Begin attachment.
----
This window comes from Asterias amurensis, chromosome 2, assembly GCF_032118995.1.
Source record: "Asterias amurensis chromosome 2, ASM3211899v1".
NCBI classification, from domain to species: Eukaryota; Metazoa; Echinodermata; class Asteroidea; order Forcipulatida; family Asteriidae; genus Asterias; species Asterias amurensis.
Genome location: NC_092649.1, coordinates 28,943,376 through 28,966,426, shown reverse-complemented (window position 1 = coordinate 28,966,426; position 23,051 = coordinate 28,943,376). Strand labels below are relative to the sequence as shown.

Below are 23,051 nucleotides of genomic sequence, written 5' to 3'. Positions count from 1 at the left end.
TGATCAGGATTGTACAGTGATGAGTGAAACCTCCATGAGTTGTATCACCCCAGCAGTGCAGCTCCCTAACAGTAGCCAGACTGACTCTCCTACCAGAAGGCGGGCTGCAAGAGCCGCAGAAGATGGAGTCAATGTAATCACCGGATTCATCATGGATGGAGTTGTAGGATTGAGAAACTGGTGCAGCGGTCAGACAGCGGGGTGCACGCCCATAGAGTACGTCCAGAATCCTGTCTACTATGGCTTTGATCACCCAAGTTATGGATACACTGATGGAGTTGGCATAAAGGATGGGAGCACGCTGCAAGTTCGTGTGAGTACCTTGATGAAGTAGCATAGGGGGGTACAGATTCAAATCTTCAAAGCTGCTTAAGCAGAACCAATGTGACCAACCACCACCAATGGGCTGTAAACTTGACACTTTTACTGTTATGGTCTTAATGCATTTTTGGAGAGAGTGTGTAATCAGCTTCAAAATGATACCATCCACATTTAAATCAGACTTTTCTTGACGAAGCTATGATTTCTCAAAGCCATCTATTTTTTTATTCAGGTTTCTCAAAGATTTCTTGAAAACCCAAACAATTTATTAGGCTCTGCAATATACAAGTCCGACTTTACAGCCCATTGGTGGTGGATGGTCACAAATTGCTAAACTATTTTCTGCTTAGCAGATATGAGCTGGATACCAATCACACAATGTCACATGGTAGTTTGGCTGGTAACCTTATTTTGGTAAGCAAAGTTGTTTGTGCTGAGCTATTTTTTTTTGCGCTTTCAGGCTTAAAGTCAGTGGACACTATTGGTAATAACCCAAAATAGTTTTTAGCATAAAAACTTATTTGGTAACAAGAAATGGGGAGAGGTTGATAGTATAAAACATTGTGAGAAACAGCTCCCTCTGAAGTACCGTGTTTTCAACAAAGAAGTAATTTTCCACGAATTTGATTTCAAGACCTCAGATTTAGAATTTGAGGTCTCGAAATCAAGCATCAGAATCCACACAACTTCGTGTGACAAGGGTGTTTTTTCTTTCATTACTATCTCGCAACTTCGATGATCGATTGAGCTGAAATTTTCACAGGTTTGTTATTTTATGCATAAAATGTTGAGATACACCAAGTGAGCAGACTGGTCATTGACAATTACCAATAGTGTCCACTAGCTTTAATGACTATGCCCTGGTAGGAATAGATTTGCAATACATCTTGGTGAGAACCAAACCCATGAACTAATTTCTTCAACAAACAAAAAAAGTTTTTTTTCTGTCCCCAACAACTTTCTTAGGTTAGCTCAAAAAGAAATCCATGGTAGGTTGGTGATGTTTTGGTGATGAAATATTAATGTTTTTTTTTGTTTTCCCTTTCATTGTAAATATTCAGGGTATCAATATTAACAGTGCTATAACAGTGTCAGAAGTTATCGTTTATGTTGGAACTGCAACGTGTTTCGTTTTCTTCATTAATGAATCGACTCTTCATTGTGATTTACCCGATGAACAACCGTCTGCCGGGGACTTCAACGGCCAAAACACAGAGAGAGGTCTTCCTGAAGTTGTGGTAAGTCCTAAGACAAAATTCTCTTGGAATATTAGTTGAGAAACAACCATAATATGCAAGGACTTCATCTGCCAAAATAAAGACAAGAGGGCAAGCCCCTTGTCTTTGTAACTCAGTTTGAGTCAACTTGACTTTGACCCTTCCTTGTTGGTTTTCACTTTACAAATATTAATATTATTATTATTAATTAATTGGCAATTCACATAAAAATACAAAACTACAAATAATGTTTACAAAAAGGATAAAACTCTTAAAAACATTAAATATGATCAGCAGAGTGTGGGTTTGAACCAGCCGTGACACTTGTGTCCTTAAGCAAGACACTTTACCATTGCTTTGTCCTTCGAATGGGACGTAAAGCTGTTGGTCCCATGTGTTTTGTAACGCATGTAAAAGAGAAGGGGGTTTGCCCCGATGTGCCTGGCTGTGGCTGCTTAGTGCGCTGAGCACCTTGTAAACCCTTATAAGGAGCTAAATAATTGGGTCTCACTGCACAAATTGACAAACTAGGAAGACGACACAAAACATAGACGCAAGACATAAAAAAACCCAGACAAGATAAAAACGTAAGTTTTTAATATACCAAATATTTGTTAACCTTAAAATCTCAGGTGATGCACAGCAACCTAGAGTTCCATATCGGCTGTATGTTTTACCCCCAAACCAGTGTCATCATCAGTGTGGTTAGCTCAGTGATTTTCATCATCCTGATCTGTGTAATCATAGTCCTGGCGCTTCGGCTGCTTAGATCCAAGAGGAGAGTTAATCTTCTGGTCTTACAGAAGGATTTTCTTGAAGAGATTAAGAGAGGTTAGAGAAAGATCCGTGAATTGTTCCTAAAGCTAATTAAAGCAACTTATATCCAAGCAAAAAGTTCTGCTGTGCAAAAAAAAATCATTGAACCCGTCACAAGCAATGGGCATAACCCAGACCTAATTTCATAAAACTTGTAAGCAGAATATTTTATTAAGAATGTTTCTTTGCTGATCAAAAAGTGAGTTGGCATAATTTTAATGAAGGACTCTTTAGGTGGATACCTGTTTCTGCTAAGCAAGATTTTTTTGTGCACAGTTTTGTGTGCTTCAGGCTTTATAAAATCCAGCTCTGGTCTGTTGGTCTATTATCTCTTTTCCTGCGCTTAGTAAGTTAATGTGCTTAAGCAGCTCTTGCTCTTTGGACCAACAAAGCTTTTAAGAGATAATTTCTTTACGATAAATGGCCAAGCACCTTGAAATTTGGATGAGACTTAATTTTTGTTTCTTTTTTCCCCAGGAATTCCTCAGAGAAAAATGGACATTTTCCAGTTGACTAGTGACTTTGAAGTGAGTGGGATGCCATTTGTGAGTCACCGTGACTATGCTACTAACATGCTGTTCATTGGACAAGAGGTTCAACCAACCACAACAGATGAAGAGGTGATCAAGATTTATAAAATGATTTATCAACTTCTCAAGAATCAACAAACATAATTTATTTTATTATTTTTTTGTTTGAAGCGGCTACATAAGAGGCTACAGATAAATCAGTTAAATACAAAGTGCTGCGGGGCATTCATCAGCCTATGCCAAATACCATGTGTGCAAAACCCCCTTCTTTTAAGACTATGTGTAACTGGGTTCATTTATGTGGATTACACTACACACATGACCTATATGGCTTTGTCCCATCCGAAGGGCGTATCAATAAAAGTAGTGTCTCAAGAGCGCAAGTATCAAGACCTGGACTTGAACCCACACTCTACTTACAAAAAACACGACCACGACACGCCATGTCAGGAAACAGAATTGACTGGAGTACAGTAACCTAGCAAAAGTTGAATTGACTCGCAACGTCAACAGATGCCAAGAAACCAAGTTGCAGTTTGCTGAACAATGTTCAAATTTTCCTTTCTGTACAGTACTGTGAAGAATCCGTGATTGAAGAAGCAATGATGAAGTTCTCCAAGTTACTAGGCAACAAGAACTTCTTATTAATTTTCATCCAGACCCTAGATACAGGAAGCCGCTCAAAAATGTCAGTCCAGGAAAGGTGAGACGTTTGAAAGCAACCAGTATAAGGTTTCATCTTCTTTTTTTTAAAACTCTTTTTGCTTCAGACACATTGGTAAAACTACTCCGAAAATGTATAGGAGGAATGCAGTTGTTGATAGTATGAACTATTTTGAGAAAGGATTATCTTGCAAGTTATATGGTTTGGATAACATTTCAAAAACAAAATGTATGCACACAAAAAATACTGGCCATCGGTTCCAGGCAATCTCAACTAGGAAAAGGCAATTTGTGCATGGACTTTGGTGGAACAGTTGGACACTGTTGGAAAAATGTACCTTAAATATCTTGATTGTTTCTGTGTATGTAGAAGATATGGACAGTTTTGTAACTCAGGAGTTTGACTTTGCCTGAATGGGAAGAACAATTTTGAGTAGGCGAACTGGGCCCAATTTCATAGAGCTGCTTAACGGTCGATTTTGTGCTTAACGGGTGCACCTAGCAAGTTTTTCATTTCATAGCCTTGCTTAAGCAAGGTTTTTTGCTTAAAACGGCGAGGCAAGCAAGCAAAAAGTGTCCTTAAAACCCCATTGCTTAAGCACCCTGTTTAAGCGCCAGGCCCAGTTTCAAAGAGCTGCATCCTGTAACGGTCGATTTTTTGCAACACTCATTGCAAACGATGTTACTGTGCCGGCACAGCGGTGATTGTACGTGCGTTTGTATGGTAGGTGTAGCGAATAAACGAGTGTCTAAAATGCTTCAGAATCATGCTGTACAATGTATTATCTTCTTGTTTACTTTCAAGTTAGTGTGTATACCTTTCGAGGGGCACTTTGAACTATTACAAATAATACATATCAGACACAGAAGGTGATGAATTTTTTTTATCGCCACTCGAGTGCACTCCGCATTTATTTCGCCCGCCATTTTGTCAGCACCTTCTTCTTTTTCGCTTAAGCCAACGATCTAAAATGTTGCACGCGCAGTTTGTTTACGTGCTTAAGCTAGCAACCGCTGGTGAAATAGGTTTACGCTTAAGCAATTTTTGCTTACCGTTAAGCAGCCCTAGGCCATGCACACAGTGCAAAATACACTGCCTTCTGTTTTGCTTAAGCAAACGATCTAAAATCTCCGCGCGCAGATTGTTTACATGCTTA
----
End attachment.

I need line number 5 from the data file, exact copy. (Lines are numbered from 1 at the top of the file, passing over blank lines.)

Below are 23,051 nucleotides of genomic sequence, written 5' to 3'. Positions count from 1 at the left end.